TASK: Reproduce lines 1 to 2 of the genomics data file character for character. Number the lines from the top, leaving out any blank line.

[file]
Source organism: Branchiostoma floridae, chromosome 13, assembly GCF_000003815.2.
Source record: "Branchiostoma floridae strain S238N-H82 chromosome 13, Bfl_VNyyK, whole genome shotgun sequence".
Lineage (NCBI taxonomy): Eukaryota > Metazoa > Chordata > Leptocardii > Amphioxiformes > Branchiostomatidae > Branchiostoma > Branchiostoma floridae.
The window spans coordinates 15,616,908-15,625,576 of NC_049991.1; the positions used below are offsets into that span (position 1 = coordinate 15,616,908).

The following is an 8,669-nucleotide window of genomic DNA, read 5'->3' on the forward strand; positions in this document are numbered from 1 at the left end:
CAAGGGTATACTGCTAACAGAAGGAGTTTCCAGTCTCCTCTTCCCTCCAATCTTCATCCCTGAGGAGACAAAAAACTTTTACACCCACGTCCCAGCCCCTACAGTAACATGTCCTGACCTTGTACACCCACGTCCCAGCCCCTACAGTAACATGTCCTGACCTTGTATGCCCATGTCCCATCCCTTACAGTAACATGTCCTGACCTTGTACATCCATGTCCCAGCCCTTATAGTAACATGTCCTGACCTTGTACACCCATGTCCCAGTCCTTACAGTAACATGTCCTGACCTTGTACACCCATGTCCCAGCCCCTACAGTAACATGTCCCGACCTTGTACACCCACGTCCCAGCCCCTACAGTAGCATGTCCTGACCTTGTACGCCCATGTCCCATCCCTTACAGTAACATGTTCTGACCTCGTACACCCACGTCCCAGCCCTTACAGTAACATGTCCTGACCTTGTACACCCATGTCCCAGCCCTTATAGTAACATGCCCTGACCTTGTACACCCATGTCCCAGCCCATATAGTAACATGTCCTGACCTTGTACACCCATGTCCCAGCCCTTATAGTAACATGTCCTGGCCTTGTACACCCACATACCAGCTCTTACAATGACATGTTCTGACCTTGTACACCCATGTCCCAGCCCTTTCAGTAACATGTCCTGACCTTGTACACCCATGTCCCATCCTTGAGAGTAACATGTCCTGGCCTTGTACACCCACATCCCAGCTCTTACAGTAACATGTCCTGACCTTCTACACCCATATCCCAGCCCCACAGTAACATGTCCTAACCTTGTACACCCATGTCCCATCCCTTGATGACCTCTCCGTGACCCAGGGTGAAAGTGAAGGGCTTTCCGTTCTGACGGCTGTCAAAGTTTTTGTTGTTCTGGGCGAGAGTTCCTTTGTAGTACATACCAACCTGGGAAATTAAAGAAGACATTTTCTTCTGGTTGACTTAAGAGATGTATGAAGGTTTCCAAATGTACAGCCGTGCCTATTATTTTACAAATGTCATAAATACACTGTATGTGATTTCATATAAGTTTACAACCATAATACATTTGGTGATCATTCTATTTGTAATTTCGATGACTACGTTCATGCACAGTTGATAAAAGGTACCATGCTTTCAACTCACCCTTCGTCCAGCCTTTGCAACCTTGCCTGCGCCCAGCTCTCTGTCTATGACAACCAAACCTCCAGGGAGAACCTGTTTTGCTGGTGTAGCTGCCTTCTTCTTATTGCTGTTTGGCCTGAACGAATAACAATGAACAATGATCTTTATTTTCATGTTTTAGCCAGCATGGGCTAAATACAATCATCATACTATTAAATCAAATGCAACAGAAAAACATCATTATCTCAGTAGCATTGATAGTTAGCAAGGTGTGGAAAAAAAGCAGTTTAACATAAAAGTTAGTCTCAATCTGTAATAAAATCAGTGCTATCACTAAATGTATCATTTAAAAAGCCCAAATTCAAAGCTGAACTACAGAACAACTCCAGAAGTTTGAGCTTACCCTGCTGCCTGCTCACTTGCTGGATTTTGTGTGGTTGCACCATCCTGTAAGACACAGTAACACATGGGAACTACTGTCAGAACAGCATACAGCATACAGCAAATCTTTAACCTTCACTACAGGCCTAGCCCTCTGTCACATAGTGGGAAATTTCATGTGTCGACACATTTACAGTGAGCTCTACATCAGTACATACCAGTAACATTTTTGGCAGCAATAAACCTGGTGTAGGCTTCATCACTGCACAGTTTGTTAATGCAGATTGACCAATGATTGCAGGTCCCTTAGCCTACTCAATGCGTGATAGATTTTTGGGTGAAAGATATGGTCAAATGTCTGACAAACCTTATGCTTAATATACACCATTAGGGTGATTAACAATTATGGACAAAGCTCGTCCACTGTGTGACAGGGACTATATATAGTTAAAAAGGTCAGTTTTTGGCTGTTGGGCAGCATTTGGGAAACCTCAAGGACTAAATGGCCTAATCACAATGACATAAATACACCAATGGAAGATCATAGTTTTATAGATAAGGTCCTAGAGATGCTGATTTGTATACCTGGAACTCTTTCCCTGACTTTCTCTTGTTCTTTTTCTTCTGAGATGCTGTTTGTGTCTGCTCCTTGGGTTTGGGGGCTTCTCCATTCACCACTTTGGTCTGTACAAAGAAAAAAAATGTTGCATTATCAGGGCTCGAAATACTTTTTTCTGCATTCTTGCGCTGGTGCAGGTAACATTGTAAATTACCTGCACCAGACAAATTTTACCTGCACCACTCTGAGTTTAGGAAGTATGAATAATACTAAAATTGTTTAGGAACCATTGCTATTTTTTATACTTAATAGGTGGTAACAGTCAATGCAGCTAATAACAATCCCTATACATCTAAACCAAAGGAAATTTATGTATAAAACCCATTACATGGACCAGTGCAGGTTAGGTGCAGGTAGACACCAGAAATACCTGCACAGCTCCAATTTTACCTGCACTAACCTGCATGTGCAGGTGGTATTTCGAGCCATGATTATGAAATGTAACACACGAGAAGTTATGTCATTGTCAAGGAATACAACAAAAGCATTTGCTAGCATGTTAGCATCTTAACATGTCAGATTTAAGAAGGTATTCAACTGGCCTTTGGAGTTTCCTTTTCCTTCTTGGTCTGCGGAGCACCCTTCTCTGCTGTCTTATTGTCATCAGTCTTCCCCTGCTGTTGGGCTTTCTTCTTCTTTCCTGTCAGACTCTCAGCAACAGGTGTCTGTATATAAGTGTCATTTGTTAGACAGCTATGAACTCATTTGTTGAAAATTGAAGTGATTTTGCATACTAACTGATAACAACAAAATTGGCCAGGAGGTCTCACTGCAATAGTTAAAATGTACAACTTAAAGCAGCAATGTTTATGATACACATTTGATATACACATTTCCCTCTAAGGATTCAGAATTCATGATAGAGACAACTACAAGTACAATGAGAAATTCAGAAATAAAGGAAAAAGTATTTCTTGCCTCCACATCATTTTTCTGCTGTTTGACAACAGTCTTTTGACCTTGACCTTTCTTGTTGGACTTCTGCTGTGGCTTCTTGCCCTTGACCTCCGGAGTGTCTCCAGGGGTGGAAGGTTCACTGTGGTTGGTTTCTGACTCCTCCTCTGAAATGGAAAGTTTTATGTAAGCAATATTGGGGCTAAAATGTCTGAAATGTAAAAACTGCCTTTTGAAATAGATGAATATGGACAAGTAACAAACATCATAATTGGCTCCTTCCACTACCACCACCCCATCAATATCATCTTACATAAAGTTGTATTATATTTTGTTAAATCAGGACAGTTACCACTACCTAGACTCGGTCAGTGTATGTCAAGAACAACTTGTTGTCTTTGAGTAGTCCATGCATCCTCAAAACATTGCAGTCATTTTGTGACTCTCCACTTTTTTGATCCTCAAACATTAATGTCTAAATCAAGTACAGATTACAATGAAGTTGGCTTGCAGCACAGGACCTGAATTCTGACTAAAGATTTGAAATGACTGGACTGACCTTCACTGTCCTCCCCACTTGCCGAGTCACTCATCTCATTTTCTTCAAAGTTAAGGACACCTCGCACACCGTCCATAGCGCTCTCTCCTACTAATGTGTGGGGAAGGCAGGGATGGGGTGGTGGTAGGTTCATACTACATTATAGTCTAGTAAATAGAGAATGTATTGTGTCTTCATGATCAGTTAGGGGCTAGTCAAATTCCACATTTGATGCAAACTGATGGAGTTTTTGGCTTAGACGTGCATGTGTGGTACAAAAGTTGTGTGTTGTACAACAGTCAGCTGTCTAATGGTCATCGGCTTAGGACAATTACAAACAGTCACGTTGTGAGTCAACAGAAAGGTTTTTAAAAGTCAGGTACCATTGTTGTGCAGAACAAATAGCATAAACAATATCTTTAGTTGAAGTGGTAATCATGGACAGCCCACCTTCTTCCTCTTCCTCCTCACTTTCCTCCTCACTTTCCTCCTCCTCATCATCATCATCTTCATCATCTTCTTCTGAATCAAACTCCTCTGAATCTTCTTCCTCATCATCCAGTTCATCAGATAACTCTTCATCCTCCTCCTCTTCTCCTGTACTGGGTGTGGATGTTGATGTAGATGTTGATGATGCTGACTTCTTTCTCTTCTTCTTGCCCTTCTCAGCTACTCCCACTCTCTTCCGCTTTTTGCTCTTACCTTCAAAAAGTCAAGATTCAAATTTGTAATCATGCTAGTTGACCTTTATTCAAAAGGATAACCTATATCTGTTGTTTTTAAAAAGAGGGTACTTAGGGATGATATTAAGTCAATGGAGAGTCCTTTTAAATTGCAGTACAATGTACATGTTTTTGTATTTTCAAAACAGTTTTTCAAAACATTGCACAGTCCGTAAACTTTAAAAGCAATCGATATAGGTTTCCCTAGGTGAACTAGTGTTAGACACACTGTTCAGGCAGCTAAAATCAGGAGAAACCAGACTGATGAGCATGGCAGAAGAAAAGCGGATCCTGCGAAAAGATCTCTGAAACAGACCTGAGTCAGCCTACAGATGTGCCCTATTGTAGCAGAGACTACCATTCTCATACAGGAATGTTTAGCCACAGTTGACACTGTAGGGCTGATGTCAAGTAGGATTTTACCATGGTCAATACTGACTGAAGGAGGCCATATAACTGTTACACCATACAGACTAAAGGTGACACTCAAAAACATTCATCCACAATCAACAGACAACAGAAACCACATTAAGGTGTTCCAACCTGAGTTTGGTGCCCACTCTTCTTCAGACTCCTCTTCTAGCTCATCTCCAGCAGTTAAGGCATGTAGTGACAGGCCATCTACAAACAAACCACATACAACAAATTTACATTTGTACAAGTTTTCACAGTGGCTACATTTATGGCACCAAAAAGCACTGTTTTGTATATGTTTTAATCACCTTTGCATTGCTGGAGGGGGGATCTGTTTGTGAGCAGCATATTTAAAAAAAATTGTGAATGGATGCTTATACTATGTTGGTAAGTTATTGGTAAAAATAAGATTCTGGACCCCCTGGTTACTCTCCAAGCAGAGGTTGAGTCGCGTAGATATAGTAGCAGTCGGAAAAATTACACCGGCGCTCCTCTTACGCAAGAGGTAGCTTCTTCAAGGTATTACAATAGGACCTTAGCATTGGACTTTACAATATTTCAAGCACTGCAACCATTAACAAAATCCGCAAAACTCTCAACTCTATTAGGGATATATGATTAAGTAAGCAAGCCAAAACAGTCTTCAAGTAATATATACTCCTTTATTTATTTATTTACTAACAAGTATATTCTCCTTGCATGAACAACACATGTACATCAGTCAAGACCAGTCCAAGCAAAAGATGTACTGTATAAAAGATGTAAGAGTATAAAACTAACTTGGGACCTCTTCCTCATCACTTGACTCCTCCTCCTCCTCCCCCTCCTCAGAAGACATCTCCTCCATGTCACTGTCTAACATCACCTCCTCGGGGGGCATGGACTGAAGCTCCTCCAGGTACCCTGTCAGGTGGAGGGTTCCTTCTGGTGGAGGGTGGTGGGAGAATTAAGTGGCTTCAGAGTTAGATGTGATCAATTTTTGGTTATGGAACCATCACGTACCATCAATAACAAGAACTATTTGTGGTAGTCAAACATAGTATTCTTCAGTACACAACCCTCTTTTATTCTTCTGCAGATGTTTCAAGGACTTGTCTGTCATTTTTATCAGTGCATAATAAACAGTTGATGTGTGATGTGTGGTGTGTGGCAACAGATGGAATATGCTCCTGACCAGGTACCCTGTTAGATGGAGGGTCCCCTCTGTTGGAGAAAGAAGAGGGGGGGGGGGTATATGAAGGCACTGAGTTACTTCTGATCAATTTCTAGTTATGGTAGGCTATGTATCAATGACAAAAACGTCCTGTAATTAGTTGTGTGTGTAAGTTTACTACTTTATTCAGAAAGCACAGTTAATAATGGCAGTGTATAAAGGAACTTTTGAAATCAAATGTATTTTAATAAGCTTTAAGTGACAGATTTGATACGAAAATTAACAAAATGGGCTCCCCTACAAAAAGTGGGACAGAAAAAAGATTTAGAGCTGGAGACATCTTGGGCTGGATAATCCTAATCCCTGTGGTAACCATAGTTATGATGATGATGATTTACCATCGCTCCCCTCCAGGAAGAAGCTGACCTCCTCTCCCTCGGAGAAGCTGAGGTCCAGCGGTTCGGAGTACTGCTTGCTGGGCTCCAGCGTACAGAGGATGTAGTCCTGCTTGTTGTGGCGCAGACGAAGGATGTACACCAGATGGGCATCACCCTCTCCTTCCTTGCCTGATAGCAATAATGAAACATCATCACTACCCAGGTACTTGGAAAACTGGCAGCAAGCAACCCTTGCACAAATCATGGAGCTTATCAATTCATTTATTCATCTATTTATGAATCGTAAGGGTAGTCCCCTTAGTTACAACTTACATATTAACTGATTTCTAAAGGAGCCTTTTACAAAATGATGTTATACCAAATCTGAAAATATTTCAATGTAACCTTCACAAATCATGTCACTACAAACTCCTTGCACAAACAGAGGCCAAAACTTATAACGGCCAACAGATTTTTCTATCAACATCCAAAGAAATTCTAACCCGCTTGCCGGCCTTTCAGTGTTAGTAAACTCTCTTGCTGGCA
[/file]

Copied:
Source organism: Branchiostoma floridae, chromosome 13, assembly GCF_000003815.2.
Source record: "Branchiostoma floridae strain S238N-H82 chromosome 13, Bfl_VNyyK, whole genome shotgun sequence".